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  3. 3. chefbob50 2:47 am 03/1/2013

    I believe this will be a good thing for everyone provided the general public can understand the material…

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  4. 4. Bee 5:04 am 03/1/2013

    I’m all in favor of open access, but let’s have a look at the bottomline. Editing and publishing adds value to scientific articles. People who add this value need to be paid. They are presently paid by journal subscriptions which are paid by libraries which are primarily tax-funded. The way the push to open access presently happens it simply amounts to reducing science by this value added that we previously had. The argument that research itself is tax-funded and tax-payers should have access to it is all good and well, but it entirely omits to mention what benefits are in journal publication. That’s besides peer review and editing also filtering and presenting the content.

    Now it is most likely true that the value that journals add is less than the money they presently make with subscription fees. But one should not forget that they do add value. Pushing for open access in this way means that scientific research loses even more financial support of the intellectual infrastructure. Just ask yourself the following: the money that previously went to libraries, where does it go now? Can scientists make use of it some other way? Which hole did it sink in?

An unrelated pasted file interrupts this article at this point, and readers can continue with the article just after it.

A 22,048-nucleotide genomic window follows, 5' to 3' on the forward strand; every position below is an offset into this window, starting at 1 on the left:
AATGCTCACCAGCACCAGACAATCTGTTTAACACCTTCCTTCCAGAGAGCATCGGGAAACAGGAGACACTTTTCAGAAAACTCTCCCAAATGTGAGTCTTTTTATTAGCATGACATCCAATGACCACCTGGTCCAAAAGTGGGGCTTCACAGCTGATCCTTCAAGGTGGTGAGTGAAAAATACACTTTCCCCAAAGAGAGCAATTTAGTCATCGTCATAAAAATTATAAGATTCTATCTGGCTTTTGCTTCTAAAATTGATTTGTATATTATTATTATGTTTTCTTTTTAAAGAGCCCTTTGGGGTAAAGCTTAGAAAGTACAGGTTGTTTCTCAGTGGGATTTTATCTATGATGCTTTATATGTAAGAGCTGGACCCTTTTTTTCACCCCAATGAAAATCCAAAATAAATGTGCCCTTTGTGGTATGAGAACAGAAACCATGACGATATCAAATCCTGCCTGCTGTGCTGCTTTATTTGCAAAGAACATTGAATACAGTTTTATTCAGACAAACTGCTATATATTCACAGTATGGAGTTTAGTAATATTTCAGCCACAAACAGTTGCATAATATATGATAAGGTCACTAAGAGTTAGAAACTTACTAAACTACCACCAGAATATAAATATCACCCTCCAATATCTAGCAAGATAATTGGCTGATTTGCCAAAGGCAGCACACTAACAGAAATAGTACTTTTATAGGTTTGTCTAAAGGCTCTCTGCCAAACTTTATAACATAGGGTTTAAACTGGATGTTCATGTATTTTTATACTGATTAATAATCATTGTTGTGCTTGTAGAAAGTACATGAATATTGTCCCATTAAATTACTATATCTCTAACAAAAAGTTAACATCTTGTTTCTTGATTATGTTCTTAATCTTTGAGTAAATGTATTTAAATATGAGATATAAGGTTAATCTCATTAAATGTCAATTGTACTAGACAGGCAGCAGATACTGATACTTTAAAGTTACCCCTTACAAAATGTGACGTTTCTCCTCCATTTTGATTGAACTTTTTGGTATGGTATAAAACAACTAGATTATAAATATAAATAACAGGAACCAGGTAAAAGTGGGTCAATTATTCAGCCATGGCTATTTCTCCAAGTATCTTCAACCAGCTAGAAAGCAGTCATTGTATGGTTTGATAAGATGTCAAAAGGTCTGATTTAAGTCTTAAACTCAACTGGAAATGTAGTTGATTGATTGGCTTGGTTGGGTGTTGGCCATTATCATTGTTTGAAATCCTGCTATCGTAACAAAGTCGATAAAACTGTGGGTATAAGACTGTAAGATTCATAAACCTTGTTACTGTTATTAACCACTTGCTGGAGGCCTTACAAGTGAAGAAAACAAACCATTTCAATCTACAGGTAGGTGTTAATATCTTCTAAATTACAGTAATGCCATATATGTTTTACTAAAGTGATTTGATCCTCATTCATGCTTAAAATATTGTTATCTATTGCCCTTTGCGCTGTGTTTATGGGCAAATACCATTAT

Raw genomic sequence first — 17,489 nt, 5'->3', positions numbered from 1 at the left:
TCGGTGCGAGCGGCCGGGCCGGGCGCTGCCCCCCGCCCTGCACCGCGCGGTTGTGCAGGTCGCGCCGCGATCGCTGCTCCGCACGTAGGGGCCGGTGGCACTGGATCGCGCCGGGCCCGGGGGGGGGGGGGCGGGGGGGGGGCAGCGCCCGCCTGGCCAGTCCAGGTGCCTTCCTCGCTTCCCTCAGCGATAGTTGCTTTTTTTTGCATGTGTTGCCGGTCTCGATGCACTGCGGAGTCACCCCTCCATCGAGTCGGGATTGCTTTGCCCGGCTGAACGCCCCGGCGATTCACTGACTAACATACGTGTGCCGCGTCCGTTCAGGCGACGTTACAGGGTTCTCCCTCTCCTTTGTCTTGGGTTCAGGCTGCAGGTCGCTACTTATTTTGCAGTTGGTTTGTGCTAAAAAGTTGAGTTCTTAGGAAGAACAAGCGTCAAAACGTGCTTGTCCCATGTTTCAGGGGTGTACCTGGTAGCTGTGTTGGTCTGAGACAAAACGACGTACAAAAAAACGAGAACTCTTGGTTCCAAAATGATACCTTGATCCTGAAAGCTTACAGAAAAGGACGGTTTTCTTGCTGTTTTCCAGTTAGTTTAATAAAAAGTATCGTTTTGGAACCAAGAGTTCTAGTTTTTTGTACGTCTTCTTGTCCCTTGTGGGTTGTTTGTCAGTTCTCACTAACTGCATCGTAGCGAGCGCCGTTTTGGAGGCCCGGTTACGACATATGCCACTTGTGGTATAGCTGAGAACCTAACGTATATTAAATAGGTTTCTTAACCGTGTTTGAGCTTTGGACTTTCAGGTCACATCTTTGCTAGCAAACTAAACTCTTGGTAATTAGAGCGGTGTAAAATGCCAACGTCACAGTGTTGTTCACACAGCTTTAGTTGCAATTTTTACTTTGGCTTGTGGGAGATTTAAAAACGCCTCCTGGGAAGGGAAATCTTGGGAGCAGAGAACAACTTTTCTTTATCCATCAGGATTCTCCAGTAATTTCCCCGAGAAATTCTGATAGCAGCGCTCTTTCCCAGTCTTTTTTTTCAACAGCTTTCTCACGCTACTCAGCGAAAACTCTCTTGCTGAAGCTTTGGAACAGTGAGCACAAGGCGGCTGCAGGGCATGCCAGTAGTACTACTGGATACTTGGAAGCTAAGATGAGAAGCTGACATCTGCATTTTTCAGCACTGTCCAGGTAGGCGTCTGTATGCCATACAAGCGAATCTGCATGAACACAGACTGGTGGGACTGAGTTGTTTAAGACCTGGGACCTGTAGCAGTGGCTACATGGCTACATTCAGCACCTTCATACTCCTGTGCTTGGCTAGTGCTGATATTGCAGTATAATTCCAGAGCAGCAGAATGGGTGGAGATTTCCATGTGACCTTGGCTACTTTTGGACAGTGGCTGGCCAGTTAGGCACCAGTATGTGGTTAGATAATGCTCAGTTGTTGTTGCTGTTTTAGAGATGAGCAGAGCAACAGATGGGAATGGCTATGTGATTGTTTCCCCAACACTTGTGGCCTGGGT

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  5. 5. Anna G. 7:15 am 03/1/2013

    Not a word about Aaron Swartz here?

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  6. 6. jtdwyer 9:18 am 03/1/2013

    Bee, good points, but from my personal perspective those costs should be expensed to the research project, which is at least partially taxpayer funded. I think it’d be a relatively small additional cost for the research project – if the research is worthy of being publicly funded, public funding of publication costs should also be justified…

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  7. 7. Quantumburrito 9:34 am 03/1/2013

    How would these policies clash with journal policies? What’s the word from journals? Are they ok with making most of their pages freely accessible after a year?